This Harley Quinn review contains spoilers.
Oh, DC, what are we going to do with you? Harley Quinn is seven episodes in and has so far been an entertaining take on the titular anti-heroine. But this week DC Universe’s flagship mature animation demonstrates where the creative team’s imaginations stop, which is apparently when it comes to already established, canon, same sex relationships.
With Harley (Kaley Cuoco) still on her quest to join the Legion of Doom she chooses to help break out Wanda Sykes’ Queen of Fables who was briefly featured in an earlier episode. The villainess is quickly out of control as she slaughters an entire family reunion with the Big Bad Wolf and then sends the Three Little Pigs to eat the bodies, as Ivy (Lake Bell) reminds her bad choice making friend “you’re like Broadcast evil, she’s Cable evil.” Sykes is great as the hard talking, chain smoking, totally batshit villain who tries to teach Harley what she needs to make it in the Legion whilst teaching her the more important lesson… she’s not actually evil.
It’s a solid little setup which is entertaining enough even if it does slightly feel like what it is… half-season filler. Despite that, though, Harley Quinn is good enough that even filler episodes are totally palatable. But it’s not the slightly thin story which drags this episode down, it’s the totally unnecessary subplot which sets up a serious romance between Kite Man and Poison Ivy. Now,why does that matter? Well, aside from the fact that Kite Man’s entire character is “he’s annoying” which means we get stuck with him for an entire episode, there’s also the fact that Harley and Ivy have a canonical relationship that’s ripe for more screen time and comedy.
Ever since it was announced that DC would be launching a series set on a post-Joker Harley moving in with her roommate Poison Ivy, fans have been expecting that the show would likely at least reference their comic book relationship. There’s little queer representation in the world of Big Two superhero comics so when Amanda Conner, Jimmy Palmiotti, and Chad Hardin confirmed a fan favorite relationship, making Harley and Ivy (shortlived) romantic partners, it was huge. Not only were the pair brilliantly matched but it makes a lot of sense looking back at their years of shared history. Though it wasn’t forever, it was a powerful moment that spoke to fans and fitted with the established canon, which is why many fans thought we might see it explored in Harley Quinn. Alas, that was too much to ask and instead we got a weird Ivy / Kite Man thing.
Aside from the obvious missed opportunity it also takes Ivy away from the main group as they embark on one of their bloodiest adventures yet. From the outset, Lake’s sarcastic and cynical take on Ivy has been one of Harley Quinn‘s highlights and it would have been great to see her take on Sykes’ machiavellian monster, especially as Ivy has a penchant for murder and mayhem herself. Instead we got a strange B-plot that centered on how Ivy was embarrassed to be seen with Kite Man (which is–even in this fictional world–totally fair) and how she realized that wasn’t “nice” so she had to go and apologize before self-identifying as his girlfriend. Ivy’s emotional self-flagellation didn’t just make for boring watching but it felt utterly separate from anything that we’ve seen from the character and the show before.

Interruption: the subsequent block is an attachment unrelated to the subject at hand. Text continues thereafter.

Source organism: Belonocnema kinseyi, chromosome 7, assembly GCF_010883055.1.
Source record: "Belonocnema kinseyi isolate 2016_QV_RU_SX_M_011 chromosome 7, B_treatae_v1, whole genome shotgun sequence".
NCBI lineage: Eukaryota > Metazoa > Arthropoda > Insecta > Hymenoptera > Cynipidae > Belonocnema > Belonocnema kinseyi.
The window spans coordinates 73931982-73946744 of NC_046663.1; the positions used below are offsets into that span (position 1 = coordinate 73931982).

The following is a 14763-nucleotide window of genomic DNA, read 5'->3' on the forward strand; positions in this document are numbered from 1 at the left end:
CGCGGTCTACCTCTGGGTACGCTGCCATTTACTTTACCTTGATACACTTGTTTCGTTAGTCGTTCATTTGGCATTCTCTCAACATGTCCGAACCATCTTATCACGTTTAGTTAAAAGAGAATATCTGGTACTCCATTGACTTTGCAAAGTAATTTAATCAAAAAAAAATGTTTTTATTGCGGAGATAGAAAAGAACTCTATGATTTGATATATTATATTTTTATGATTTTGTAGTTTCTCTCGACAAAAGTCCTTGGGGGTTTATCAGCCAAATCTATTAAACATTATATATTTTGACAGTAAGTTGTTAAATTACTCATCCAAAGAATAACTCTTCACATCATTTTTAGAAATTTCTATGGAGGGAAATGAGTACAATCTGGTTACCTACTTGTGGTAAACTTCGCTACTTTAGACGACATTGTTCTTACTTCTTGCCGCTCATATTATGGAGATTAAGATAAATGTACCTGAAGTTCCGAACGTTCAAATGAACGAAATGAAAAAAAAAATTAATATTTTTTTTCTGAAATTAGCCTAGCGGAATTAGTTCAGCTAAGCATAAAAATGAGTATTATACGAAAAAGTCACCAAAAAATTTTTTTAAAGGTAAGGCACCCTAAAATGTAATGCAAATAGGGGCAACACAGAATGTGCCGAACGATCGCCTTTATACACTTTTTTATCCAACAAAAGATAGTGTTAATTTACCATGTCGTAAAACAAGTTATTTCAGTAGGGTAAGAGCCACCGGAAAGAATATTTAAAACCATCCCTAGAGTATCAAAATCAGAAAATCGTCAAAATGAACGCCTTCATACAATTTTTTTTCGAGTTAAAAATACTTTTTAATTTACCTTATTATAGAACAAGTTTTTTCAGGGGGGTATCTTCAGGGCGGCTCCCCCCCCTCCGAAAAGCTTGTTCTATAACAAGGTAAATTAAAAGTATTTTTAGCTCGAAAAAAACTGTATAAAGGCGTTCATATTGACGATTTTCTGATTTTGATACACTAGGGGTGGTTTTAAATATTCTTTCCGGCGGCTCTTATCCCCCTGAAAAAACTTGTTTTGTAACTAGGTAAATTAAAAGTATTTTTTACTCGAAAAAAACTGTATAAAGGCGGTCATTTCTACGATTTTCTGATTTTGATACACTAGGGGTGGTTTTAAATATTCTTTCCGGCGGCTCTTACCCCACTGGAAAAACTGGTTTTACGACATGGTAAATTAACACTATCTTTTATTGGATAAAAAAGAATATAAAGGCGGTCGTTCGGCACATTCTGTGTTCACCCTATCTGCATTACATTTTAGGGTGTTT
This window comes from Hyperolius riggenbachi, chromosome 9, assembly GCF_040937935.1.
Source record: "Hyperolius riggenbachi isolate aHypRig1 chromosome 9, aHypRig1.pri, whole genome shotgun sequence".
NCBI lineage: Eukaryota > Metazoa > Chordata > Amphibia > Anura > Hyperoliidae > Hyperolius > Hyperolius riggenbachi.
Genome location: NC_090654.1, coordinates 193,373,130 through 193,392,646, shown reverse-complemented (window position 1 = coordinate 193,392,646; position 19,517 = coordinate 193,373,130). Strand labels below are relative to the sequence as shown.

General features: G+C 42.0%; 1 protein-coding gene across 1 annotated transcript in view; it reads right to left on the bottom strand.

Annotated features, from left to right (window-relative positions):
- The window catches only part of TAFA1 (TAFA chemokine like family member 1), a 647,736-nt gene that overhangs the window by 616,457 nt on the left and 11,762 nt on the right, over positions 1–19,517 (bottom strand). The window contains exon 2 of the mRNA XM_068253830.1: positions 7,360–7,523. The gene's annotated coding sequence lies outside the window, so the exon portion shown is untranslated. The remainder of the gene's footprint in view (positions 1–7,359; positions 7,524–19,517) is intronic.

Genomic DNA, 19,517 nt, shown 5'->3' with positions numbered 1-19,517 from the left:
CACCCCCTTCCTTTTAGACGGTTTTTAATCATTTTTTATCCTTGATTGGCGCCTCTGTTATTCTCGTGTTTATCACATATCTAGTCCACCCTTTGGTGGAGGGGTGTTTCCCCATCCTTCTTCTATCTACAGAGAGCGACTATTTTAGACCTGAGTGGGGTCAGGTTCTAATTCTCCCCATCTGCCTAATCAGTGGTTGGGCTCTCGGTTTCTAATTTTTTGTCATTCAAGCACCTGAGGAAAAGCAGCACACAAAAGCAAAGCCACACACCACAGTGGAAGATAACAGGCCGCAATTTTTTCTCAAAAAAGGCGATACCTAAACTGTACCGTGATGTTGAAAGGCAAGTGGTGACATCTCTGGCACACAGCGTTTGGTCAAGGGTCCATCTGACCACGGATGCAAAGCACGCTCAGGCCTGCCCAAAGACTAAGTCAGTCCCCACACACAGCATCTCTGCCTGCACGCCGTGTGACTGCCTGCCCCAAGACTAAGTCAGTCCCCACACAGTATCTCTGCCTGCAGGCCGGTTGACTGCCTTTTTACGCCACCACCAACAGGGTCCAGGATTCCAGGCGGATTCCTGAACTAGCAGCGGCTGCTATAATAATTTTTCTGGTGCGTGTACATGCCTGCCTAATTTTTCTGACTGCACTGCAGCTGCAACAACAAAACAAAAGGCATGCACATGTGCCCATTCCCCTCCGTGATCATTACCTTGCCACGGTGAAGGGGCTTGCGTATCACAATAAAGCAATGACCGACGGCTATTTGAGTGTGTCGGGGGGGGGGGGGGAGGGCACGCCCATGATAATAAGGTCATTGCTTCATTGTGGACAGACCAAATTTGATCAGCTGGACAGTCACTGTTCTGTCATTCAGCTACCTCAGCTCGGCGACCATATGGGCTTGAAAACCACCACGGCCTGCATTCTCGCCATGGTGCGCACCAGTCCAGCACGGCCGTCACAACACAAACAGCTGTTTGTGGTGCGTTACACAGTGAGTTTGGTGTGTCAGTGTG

Honestly, the strangest thing about this choice is the fact that there wasn’t a need for any explicit romance at all. Asking for Harley and Ivy to be openly queer doesn’t seem to be too big a suggestion in a show that seems to have no boundaries when it comes to what they show on screen. This episode literally sees Queen of Fables put out a cigarette in the eye of bloodied, potentially decapitated head, but for some reason the idea of the two women being together is out of the realm of possibility. But, even if you chose you didn’t want to pursue that route, then it would be easy enough to just function as a violent, edgy, team-up show where a ragtag group of baddies commit crimes and go on a fun journey together. And for the most part that’s what Harley Quinn is, but by making Ivy Kite Man’s girlfriend and having her repeatedly talk about the “dudes” she’s dated in the past, it feels like the show is making a statement.
Let’s hope that Ivy’s sad relationship with Kite Man won’t take up too much of the rest of this season. Bell and Cuoco are great together and the show shines when the pair are getting up to mischief or helping each other kick the shit out of some foes. If Harley Quinn focuses on that it’ll be easy to ignore the Kite Man shenanigans. But if that becomes the most important part of Ivy’s story it’ll be a huge shame and will likely be a detriment to the overall quality of the show.
You can watch Harley Quinn on DC Universe now.